In culture, there are certain symbols that stand out as something your brain connects to immediately. The swastika, for example, inspires fear for some, and rage for others. A red hand tells you to stop - it's not something you think about. It's an impulse. After however many years, people grow accustomed seeing certain things. Your mind instantly infers based on what you're seeing. This also happens with names. Even if one is not speaking about a specific person of fame or power, your mind will jump to them. For example, those with the first name Barack will forever be connected with Barack Obama.
In Harry Potter, names and symbols are very much feared. Powerful wizards use insignias to represent a group or culture- and more often than not, this group will not be kind. In class on Friday, we talked about relating the Deathly Hallows badge with the swastika. I think they're connected not only with the whole Grindelwald / Hitler similarities, but also the feelings it inspires. Viktor Krum is very largely offended by the symbol of the Deathly Hallows- near ready to duel Xenophillius Lovegood for simply wearing it. As the holocaust was a large part of world history, the mere symbol of Nazi regime is something that can be frightening, or can be absolutely rage-inspiring. It is considered unspeakable to draw it on bathroom walls or simple graffiti. Not just because of the doodle itself, but because of the horrendous history that accompanies it. It stands for a period of racial prosecution, unbelievable horrors and abuse and concentration camps.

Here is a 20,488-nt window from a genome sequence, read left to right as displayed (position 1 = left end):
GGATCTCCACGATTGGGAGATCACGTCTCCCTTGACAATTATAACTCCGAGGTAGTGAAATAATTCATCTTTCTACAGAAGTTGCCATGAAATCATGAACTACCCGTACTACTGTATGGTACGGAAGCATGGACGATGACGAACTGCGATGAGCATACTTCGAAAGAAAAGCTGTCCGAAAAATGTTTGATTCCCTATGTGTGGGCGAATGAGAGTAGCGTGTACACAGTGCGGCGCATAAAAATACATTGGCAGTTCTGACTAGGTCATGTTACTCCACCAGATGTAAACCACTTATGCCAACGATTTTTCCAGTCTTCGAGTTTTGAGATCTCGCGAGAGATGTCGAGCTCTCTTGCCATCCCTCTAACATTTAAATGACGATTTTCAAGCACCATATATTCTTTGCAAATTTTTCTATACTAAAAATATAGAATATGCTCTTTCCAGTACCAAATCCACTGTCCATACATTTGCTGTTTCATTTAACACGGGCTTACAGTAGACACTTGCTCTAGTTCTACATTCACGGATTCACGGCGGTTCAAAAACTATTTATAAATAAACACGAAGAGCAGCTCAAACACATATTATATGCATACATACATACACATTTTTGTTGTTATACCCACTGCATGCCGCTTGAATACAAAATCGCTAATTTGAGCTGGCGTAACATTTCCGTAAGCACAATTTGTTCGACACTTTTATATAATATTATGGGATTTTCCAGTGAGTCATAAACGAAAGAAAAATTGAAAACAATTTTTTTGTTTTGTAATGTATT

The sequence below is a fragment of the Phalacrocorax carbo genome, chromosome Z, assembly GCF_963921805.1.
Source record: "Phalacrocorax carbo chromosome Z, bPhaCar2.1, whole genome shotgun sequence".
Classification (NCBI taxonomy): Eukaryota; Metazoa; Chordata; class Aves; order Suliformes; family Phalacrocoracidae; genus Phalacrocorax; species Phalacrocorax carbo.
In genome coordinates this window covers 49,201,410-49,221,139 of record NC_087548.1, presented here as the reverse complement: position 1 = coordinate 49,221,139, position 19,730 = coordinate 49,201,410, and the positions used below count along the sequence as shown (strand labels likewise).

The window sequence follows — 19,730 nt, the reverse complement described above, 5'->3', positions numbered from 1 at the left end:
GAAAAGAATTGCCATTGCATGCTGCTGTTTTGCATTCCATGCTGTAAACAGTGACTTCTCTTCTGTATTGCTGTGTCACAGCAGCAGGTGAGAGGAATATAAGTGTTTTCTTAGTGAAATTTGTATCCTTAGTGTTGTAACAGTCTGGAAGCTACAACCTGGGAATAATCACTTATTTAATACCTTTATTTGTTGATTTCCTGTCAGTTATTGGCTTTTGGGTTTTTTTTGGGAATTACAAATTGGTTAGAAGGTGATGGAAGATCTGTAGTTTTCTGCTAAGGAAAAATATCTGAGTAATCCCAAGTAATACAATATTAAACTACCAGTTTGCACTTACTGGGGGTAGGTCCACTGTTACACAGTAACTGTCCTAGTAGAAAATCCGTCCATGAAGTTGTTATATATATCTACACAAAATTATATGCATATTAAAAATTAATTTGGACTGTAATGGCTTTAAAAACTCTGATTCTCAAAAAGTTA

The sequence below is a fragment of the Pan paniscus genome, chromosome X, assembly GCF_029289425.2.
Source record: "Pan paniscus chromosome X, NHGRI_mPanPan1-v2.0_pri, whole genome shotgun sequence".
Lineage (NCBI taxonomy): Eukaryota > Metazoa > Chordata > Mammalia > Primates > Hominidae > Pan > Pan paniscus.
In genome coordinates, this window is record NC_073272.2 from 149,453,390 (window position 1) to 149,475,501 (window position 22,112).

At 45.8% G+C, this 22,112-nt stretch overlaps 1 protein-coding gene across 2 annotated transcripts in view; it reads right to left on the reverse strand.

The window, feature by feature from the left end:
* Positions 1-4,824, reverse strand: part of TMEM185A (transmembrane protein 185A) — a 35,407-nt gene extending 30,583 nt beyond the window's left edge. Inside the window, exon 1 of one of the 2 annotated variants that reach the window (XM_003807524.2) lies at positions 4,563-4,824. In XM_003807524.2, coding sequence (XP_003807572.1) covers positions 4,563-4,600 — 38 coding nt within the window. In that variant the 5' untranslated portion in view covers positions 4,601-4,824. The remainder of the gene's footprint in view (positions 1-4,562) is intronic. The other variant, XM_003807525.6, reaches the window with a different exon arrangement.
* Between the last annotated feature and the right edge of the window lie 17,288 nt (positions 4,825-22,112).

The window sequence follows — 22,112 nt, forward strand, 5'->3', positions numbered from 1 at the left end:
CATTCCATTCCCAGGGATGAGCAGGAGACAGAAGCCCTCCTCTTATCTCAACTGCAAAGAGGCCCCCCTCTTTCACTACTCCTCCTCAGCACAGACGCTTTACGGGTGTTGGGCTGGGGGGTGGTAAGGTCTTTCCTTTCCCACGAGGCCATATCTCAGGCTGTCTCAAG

J.K. Rowling not only connects the Deathly Hallows with a simple child's tale, but something that is feared across the globe. She takes it and puts it into "wizard terms" by transforming World War ii. into a period of death lead by a powerful dark wizard. She translates it, but the core is still the same. The swastika and the Deathly Hallows symbol still connect with the fear that is implanted behind it.